A pool leak isn’t typically an easy-to-find issue but they most commonly occur in corners, at the tile line, near pipe openings, around lighting or at the throat of the skimmer.

What causes a pool leak to occur?

There are several reasons leaks appear depending on the type of swimming pool:

Leaks in concrete pools

Concrete pools are considered the most durable, however, issues can still arise. Inferior pool maintenance can allow the surface to degrade. Cracks can appear in the surface due to loose fittings or tiles, or as a result of the impact from heavy and sharp objects.

Leaks in fibreglass pools

The lifespan of fibreglass pools can be well over 25 years, so if leaks are appearing it could simply be down to age. Cracks in the pool’s surface could be caused by poor handling in the installation process or in the plumbing when the surrounding sand becomes saturated.

Leaks in vinyl pools

It’s not uncommon for tears in vinyl pools to occur causing a leak. These can be caused by sharp or hard objects hitting the surface or simply due to age. Fortunately, a hole or rip in a vinyl liner isn’t an expensive fix.

Other causes of pool leaks are:

1. Accidental hits in construction;

2. Equipment problem;

3. Change in temperature;

4. Imbalance in pool chemicals;

5. Age.

How to detect if you have a pool leak?

If your water level is dropping, you’ll need to establish whether you have a leak or it is simply due to evaporation or excess spillage. There are several clues that you can look for to detect whether you’re dealing with a pool leak:

1. Cracks or loose pool tiles on the surface or surrounding area;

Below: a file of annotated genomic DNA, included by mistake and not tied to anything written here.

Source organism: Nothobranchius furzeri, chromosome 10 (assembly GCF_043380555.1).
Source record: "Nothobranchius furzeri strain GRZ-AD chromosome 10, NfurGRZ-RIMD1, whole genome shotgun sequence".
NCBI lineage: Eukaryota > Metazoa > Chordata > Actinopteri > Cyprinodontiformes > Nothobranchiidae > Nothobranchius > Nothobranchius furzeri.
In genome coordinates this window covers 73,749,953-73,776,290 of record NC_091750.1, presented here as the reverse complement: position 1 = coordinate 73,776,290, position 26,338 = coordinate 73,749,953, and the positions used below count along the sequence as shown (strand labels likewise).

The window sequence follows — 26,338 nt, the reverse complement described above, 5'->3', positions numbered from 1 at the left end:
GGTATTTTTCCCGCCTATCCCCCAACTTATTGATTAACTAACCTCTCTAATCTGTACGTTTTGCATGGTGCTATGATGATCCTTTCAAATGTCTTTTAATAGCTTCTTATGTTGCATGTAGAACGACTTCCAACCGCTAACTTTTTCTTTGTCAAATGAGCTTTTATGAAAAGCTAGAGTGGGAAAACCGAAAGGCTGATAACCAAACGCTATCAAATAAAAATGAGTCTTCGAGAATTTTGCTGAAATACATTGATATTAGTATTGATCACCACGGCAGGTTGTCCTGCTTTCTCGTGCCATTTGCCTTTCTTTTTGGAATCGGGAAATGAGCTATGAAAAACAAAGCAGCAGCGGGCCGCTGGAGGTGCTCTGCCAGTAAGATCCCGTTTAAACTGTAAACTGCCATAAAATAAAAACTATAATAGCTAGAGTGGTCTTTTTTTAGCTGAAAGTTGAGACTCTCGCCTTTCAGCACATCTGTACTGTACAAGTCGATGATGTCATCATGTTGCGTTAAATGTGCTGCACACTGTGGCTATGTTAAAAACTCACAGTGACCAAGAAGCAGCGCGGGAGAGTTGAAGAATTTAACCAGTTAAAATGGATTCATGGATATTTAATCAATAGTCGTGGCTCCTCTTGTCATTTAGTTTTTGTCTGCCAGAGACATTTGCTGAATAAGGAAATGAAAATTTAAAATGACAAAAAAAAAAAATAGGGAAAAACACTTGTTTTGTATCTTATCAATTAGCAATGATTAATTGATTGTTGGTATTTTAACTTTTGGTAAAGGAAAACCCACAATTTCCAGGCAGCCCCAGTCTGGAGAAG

2. Compromised water quality or algae growth;

3. Chemical imbalance;

4. The presence or overgrowth of tree roots;

5. Wet terrain surrounding the pool or its plumbing.

Locating a pool leak

If you suspect a leak, getting onto fixing it immediately is crucial. Below we list a few ways you can determine whether or not your pool is leaking.

Test 1.

The first step is to check whether your water level is dropping due to evaporation. The bucket test is a quick, inexpensive and effective way to answer this. To carry out this test, fill a bucket with water and place it on the second step of your pool. With a sharpie, mark the inside and outside water lines.

Allow the bucket to sit for at least 24 hours and avoid using the pool during this time. If after this time you notice that the pool water is significantly lower than the bucket’s watermark, evaporation is not the cause and a leak is more likely.

Test 2.

After thoroughly cleaning your pool, inspect the surface for small cracks and tap your tiles gently to see if any are loose or fall off. Spray any suspected areas with food dye. If the dye gets sucked in, there’s likely to be a crack that’s the cause of the leak. If the dye swirls around, the falling water level could be caused by one of the other reasons.

If you still don’t have answers, the next step is to speak with a professional plumber or an experienced pool maintenance team to test for a leak with pressure testing equipment.

Feature image: Chalford® Limestone pool by Kate Bell Design